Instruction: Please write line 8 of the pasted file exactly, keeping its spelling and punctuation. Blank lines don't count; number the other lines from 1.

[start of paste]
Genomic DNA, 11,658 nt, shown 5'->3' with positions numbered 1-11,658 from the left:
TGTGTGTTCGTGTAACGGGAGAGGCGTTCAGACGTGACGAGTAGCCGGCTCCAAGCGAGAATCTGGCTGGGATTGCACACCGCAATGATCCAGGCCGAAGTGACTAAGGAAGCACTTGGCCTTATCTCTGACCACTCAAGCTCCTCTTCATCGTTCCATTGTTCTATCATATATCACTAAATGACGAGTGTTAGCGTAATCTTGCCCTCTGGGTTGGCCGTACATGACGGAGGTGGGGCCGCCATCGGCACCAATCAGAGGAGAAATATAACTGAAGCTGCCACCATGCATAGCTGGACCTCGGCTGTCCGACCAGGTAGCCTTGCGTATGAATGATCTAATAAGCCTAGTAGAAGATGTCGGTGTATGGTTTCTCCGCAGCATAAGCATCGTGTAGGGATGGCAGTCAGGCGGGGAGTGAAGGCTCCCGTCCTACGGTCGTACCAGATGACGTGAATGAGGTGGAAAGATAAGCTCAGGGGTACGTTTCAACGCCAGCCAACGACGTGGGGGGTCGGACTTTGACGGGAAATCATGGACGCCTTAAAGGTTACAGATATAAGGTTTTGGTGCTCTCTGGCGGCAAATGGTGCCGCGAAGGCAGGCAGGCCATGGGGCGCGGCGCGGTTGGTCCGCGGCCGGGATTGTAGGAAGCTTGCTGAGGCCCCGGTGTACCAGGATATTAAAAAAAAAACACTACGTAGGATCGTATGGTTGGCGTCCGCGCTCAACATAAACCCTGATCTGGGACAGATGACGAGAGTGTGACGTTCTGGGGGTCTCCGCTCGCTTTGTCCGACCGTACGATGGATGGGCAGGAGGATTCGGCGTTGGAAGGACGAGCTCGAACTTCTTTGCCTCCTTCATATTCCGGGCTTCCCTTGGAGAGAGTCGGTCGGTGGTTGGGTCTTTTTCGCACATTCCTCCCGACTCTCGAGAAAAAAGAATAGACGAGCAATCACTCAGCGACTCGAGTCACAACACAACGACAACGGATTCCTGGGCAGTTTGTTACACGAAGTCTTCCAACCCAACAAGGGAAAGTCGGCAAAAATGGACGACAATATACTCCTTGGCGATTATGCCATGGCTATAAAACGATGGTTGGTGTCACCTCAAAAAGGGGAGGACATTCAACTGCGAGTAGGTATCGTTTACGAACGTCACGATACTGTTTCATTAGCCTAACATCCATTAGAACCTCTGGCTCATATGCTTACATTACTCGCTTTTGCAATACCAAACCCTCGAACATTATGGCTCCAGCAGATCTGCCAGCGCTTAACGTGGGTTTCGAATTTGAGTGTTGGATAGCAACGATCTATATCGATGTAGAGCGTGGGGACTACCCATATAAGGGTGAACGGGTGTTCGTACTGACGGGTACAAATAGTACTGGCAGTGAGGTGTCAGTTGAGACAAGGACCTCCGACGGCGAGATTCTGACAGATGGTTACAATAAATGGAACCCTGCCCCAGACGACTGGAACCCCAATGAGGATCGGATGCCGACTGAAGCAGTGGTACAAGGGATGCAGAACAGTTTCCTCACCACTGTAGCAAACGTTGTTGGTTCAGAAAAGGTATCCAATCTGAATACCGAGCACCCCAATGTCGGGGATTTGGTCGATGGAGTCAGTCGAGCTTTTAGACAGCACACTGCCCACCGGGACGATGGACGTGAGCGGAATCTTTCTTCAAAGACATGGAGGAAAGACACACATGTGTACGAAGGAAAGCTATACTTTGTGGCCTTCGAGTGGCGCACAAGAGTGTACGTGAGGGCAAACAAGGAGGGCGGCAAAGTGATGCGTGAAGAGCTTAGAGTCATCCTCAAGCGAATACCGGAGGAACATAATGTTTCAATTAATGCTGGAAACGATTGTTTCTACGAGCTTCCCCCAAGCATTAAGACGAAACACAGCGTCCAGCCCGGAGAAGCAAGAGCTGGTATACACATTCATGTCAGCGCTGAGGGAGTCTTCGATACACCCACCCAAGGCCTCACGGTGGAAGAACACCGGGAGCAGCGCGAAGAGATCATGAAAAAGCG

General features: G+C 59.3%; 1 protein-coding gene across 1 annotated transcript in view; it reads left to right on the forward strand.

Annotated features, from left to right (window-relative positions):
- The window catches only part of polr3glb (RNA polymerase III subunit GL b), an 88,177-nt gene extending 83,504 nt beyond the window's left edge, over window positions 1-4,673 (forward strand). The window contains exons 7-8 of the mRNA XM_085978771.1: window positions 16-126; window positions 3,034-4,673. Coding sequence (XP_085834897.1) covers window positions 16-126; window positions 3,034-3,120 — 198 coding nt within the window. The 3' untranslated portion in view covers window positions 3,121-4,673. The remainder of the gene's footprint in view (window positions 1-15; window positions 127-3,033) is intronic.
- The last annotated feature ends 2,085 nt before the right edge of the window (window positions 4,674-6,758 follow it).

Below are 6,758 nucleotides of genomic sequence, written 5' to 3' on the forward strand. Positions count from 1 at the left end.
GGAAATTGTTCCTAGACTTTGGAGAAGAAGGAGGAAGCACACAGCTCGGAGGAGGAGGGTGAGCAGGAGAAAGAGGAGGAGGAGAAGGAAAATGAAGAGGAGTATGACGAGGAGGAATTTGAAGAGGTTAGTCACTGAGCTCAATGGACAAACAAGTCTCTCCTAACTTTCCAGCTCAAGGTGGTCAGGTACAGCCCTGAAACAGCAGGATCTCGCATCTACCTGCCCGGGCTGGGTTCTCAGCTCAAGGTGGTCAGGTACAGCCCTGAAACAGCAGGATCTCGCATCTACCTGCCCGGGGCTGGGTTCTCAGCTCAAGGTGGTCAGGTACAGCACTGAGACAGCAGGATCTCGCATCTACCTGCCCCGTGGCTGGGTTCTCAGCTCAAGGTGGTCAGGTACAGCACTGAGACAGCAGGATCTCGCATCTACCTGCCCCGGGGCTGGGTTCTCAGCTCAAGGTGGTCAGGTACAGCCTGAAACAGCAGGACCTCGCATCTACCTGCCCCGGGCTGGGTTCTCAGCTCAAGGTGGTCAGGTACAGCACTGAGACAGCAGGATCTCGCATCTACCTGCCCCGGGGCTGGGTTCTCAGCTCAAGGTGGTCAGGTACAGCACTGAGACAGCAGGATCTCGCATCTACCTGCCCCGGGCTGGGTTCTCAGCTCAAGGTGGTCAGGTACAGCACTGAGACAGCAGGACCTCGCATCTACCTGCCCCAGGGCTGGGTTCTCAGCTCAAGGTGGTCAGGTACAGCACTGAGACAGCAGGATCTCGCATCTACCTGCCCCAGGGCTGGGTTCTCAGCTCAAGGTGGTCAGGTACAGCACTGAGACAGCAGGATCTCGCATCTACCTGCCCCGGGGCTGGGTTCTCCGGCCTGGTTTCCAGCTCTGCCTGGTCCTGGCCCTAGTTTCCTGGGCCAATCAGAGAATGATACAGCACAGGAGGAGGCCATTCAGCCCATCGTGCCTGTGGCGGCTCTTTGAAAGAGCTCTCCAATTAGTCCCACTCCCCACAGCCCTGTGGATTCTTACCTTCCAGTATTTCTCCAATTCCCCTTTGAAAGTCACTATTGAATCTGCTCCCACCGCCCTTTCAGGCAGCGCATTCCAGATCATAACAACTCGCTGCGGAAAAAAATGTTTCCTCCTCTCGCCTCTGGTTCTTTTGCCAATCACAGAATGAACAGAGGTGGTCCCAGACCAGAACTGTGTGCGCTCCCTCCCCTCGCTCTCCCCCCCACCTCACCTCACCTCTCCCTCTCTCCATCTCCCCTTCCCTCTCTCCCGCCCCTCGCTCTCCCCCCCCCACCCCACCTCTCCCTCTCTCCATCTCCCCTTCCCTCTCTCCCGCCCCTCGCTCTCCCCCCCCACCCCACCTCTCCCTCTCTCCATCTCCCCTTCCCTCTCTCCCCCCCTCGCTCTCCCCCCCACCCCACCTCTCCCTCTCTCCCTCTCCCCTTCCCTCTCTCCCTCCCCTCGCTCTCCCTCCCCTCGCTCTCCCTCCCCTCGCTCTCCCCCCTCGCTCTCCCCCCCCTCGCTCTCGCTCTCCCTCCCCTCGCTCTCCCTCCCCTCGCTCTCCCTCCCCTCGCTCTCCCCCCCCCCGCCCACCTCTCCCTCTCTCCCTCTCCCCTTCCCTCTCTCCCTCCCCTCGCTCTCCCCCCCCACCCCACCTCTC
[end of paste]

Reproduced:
GGAAATTGTTCCTAGACTTTGGAGAAGAAGGAGGAAGCACACAGCTCGGAGGAGGAGGGTGAGCAGGAGAAAGAGGAGGAGGAGAAGGAAAATGAAGAGGAGTATGACGAGGAGGAATTTGAAGAGGTTAGTCACTGAGCTCAATGGACAAACAAGTCTCTCCTAACTTTCCAGCTCAAGGTGGTCAGGTACAGCCCTGAAACAGCAGGATCTCGCATCTACCTGCCCGGGCTGGGTTCTCAGCTCAAGGTGGTCAGGTACAGCCCTGAAACAGCAGGATCTCGCATCTACCTGCCCGGGGCTGGGTTCTCAGCTCAAGGTGGTCAGGTACAGCACTGAGACAGCAGGATCTCGCATCTACCTGCCCCGTGGCTGGGTTCTCAGCTCAAGGTGGTCAGGTACAGCACTGAGACAGCAGGATCTCGCATCTACCTGCCCCGGGGCTGGGTTCTCAGCTCAAGGTGGTCAGGTACAGCCTGAAACAGCAGGACCTCGCATCTACCTGCCCCGGGCTGGGTTCTCAGCTCAAGGTGGTCAGGTACAGCACTGAGACAGCAGGATCTCGCATCTACCTGCCCCGGGGCTGGGTTCTCAGCTCAAGGTGGTCAGGTACAGCACTGAGACAGCAGGATCTCGCATCTACCTGCCCCGGGCTGGGTTCTCAGCTCAAGGTGGTCAGGTACAGCACTGAGACAGCAGGACCTCGCATCTACCTGCCCCAGGGCTGGGTTCTCAGCTCAAGGTGGTCAGGTACAGCACTGAGACAGCAGGATCTCGCATCTACCTGCCCCAGGGCTGGGTTCTCAGCTCAAGGTGGTCAGGTACAGCACTGAGACAGCAGGATCTCGCATCTACCTGCCCCGGGGCTGGGTTCTCCGGCCTGGTTTCCAGCTCTGCCTGGTCCTGGCCCTAGTTTCCTGGGCCAATCAGAGAATGATACAGCACAGGAGGAGGCCATTCAGCCCATCGTGCCTGTGGCGGCTCTTTGAAAGAGCTCTCCAATTAGTCCCACTCCCCACAGCCCTGTGGATTCTTACCTTCCAGTATTTCTCCAATTCCCCTTTGAAAGTCACTATTGAATCTGCTCCCACCGCCCTTTCAGGCAGCGCATTCCAGATCATAACAACTCGCTGCGGAAAAAAATGTTTCCTCCTCTCGCCTCTGGTTCTTTTGCCAATCACAGAATGAACAGAGGTGGTCCCAGACCAGAACTGTGTGCGCTCCCTCCCCTCGCTCTCCCCCCCACCTCACCTCACCTCTCCCTCTCTCCATCTCCCCTTCCCTCTCTCCCGCCCCTCGCTCTCCCCCCCCCACCCCACCTCTCCCTCTCTCCATCTCCCCTTCCCTCTCTCCCGCCCCTCGCTCTCCCCCCCCACCCCACCTCTCCCTCTCTCCATCTCCCCTTCCCTCTCTCCCCCCCTCGCTCTCCCCCCCACCCCACCTCTCCCTCTCTCCCTCTCCCCTTCCCTCTCTCCCTCCCCTCGCTCTCCCTCCCCTCGCTCTCCCTCCCCTCGCTCTCCCCCCTCGCTCTCCCCCCCCTCGCTCTCGCTCTCCCTCCCCTCGCTCTCCCTCCCCTCGCTCTCCCTCCCCTCGCTCTCCCCCCCCCCGCCCACCTCTCCCTCTCTCCCTCTCCCCTTCCCTCTCTCCCTCCCCTCGCTCTCCCCCCCCACCCCACCTCTC